Second, the doctrine is limited to those issues “actually decided on appeal.” Notably, a per curiam affirmance can establish the law of the case as to those issues raised and decided in the prior appeal because the appellate court is understood to have examined and considered those issues presented.18 The Florida Supreme Court, however, has appropriately limited this principle. As the court explained in Florida Department of Transportation v. Juliano, 801 So. 2d 101, 108 (Fla. 2001), when a prior appellate court gives “no explanation for its decision, a subsequent appellate court is not bound by the law of the case unless a determination concerning the propriety of the trial court’s order is necessarily inconsistent with every possible correct basis for the earlier rulings of the appellate court.” Thus, taking Juliano as an example, a brief opinion affirming the denial of summary judgment may do little to establish the law of the case because there might have been multiple issues that precluded the entry of summary judgment.19
Furthermore, the Florida Supreme Court has confirmed that “actually decided” means those issues “‘actually presented and considered on a former appeal.’”20 This can include those issues that were “implicitly addressed or necessarily considered” in the appellate court’s prior decision.21 Whether a panel of judges, in deciding an appeal, implicitly or necessarily considered certain issues may become a matter of some debate on remand in the trial court and in any subsequent appeal.22 For example, should a party raise an unpreserved evidentiary issue on appeal, the appellate court might reverse and remand for a new trial on other grounds. In these circumstances, it would be difficult to infer anything from the appellate court’s silence regarding the evidentiary issue, as the court may have decided either that the issue did not present a fundamental error or that it was unnecessary to address the unpreserved issue in light of the reversal.
Another feature of the law of the case doctrine is that it is more flexible in its application than res judicata and collateral estoppel. A trial court is only bound to adhere to the law of the case if the facts on which the appellate court’s decision was based continue to be the facts of the case.23 The appellate court will likewise be bound by its prior decision only to the extent that the facts have remained the same.24 Finally, the doctrine includes a manifest injustice exception. As the Supreme Court explained in Beverly Beach Properties, Inc. v. Nelson, 68 So. 2d 604, 608 (Fla. 1953), “We may change ‘the law of the case’ at any time before we lose jurisdiction of a cause and will never hesitate to do so if we become convinced, as we are in this instance, that our original pronouncement of the law was erroneous and such ruling resulted in manifest injustice.”
Res Judicata — Claim Preclusion
Like the law of the case doctrine, the doctrine of res judicata enforces finality by discouraging relitigation of issues previously decided. Unlike the law of the case doctrine, res judicata, also called “claim preclusion,” applies only once a final judgment or order on the merits has been entered in a previous lawsuit. Res judicata simply refers to a “thing,” or issue, having been “definitively settled by judicial decision.”25 The extent to which a judgment is binding in other courts, forums, or jurisdictions is beyond the scope of this article. However, a general outline is offered to explain those situations in which the doctrine of res judicata applies.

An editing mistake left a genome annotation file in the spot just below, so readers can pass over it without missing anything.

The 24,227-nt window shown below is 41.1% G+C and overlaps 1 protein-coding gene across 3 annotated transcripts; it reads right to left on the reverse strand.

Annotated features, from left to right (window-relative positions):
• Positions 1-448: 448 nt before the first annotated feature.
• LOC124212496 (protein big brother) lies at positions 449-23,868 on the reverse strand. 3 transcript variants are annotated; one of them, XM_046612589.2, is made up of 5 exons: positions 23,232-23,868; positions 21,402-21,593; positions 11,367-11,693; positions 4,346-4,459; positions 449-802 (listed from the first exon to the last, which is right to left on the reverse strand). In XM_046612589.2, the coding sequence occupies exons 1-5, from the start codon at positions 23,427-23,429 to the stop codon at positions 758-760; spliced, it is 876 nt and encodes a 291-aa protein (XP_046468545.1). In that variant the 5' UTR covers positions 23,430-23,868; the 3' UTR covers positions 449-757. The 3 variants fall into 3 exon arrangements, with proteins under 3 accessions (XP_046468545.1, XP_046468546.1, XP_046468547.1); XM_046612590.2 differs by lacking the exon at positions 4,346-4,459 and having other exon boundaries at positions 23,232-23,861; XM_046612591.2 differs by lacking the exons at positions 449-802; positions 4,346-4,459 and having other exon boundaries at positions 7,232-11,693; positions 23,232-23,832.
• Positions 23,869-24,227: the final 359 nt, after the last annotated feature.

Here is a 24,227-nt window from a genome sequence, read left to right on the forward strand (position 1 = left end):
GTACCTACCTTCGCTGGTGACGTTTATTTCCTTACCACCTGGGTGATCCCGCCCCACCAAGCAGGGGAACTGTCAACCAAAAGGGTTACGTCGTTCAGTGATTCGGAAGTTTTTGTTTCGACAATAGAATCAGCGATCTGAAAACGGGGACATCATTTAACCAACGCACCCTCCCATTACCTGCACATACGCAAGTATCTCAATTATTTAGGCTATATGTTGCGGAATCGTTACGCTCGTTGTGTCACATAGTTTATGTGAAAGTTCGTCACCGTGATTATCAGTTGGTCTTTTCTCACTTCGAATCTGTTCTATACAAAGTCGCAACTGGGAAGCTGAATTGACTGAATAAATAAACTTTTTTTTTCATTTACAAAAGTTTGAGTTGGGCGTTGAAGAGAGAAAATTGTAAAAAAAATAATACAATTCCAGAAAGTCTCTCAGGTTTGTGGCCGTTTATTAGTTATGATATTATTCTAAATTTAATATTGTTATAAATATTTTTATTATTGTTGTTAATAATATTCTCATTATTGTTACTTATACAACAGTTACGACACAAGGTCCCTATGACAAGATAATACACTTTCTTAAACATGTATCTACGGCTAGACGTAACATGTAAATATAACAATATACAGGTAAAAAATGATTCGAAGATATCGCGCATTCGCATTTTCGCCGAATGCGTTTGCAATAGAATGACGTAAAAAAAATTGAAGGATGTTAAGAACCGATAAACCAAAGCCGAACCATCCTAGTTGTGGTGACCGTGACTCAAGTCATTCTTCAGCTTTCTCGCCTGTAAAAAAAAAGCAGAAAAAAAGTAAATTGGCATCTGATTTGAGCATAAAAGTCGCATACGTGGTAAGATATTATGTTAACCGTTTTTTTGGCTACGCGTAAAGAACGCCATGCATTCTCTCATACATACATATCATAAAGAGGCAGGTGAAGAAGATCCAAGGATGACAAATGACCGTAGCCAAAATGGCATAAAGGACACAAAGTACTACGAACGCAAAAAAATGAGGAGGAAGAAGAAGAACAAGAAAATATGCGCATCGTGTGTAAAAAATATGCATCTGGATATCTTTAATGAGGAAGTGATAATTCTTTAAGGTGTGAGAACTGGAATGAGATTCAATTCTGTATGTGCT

Several conditions must be met before a party can invoke res judicata. The Florida Supreme Court has articulated the doctrine as follows:
A judgment on the merits rendered in a former suit between the same parties or their privies, upon the same cause of action, by a court of competent jurisdiction, is conclusive not only as to every matter which was offered and received to sustain or defeat the claim, but as to every other matter which might with propriety have been litigated and determined in that action.26
Thus, res judicata bars not only those claims that were raised, but also any claims that could have been raised in the prior action. Decisional law has emphasized each element of this definition, requiring, as an initial matter, 1) a judgment,27 2) on the merits, 3) in a former suit.28 Beyond these preliminary requirements, application of res judicata requires that certain similarities exist between the previous action and the new one. These similarities, often called the “four identities,” are “1. Identity in the thing sued for. 2. Identity of the cause of action . . . 3. [Identity] of persons and of parties to the action. 4. Identity of the quality in the persons for or against whom the claim is made . . . .”29 If these conditions are present, any point raised and decided in the former suit “cannot again be drawn in question in any future action between the same parties.”30 As a consequence, any future suit on the same claim, or any claim that could have been litigated in that action, is barred.
Res judicata enforces finality by preventing the parties to a judgment from returning to court on the same cause of action or on any matter that could have been raised between the same parties. Once a judgment becomes final, and assuming it is not set aside, that judgment is deemed conclusive as to those matters that could have been litigated, thereby preventing either party from effectively undoing the judgment through relitigation.